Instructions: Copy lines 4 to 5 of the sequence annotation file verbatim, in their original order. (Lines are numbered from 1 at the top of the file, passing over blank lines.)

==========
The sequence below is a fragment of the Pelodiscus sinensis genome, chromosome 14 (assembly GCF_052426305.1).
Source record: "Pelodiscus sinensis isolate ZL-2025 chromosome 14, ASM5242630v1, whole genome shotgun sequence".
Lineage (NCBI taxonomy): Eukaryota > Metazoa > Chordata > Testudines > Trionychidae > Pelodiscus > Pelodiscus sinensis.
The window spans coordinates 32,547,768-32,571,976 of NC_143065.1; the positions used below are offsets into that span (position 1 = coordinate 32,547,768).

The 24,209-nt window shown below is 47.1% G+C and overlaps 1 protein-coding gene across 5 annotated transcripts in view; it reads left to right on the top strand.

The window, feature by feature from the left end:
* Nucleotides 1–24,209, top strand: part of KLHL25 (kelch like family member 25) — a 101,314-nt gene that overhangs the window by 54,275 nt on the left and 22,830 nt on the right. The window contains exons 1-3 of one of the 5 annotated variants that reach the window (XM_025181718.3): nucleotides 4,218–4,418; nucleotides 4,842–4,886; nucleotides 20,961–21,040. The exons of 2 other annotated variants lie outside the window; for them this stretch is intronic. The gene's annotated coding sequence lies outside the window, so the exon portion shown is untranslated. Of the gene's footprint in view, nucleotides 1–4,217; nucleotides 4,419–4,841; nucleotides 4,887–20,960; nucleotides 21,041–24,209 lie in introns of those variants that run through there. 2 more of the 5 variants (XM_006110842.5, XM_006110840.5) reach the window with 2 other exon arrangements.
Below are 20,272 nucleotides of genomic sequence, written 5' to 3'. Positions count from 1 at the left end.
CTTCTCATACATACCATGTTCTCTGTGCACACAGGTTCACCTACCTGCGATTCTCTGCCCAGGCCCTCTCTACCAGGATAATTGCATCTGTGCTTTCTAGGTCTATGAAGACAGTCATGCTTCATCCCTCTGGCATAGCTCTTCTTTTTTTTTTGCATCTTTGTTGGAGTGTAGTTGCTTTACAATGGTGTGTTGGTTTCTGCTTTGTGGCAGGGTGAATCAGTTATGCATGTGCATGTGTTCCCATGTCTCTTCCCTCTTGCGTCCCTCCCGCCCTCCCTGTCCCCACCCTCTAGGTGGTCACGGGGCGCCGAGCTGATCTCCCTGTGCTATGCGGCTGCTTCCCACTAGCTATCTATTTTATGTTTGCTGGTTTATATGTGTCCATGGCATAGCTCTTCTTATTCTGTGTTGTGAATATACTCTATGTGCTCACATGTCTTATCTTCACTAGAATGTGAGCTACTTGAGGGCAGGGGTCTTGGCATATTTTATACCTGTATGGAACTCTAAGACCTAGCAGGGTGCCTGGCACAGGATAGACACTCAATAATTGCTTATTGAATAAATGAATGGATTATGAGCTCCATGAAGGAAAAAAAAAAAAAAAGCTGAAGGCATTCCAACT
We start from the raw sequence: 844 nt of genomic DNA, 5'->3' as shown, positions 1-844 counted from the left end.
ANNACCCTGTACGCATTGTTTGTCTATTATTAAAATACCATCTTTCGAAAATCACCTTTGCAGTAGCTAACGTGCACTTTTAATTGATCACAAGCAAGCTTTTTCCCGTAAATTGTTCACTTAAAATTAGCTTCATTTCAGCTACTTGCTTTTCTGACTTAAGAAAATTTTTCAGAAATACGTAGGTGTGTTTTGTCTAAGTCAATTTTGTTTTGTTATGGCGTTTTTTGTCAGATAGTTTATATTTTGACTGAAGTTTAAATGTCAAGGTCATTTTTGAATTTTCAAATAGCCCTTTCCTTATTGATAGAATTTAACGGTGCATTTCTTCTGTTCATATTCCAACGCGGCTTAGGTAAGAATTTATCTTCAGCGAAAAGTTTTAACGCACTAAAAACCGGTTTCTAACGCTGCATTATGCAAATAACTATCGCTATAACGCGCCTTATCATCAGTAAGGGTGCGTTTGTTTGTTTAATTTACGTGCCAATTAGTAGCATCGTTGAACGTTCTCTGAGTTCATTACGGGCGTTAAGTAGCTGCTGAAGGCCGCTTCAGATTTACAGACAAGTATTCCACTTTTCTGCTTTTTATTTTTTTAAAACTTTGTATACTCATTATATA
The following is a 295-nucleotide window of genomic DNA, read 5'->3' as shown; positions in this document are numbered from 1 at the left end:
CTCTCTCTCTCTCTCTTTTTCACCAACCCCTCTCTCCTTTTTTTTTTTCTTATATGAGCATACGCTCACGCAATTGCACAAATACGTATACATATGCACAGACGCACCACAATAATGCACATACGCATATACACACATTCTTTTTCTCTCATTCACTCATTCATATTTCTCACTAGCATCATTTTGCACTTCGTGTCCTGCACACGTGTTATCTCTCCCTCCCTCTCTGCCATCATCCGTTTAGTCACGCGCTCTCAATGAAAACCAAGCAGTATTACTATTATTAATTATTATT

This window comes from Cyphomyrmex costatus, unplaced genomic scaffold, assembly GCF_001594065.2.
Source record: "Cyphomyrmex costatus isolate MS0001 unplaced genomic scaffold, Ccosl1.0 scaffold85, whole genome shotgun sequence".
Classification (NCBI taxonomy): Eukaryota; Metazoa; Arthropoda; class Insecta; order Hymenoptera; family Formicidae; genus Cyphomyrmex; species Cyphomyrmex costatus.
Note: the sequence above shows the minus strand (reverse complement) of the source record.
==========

The window spans coordinates 32,547,768-32,571,976 of NC_143065.1; the positions used below are offsets into that span (position 1 = coordinate 32,547,768).

The 24,209-nt window shown below is 47.1% G+C and overlaps 1 protein-coding gene across 5 annotated transcripts in view; it reads left to right on the top strand.